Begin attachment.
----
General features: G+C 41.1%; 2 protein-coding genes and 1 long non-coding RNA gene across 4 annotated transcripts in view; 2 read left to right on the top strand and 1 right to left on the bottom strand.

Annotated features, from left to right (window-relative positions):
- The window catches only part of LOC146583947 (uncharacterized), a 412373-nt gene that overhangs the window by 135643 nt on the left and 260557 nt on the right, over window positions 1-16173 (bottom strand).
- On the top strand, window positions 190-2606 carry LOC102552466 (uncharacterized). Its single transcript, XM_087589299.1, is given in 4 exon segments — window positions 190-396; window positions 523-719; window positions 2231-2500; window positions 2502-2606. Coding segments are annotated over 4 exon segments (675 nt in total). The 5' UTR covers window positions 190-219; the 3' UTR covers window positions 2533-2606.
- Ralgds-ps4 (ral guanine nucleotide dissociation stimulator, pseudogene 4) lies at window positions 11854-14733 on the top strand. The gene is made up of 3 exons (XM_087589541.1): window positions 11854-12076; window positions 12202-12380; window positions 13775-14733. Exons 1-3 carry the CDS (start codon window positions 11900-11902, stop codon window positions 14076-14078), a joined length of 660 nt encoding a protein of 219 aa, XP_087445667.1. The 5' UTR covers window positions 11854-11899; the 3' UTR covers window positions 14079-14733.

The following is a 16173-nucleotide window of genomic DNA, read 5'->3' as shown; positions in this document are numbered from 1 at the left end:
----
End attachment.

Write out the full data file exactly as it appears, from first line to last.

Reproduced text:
General features: G+C 41.1%; 2 protein-coding genes and 1 long non-coding RNA gene across 4 annotated transcripts in view; 2 read left to right on the top strand and 1 right to left on the bottom strand.

Annotated features, from left to right (window-relative positions):
- The window catches only part of LOC146583947 (uncharacterized), a 412373-nt gene that overhangs the window by 135643 nt on the left and 260557 nt on the right, over window positions 1-16173 (bottom strand).
- On the top strand, window positions 190-2606 carry LOC102552466 (uncharacterized). Its single transcript, XM_087589299.1, is given in 4 exon segments — window positions 190-396; window positions 523-719; window positions 2231-2500; window positions 2502-2606. Coding segments are annotated over 4 exon segments (675 nt in total). The 5' UTR covers window positions 190-219; the 3' UTR covers window positions 2533-2606.
- Ralgds-ps4 (ral guanine nucleotide dissociation stimulator, pseudogene 4) lies at window positions 11854-14733 on the top strand. The gene is made up of 3 exons (XM_087589541.1): window positions 11854-12076; window positions 12202-12380; window positions 13775-14733. Exons 1-3 carry the CDS (start codon window positions 11900-11902, stop codon window positions 14076-14078), a joined length of 660 nt encoding a protein of 219 aa, XP_087445667.1. The 5' UTR covers window positions 11854-11899; the 3' UTR covers window positions 14079-14733.

The following is a 16173-nucleotide window of genomic DNA, read 5'->3' as shown; positions in this document are numbered from 1 at the left end: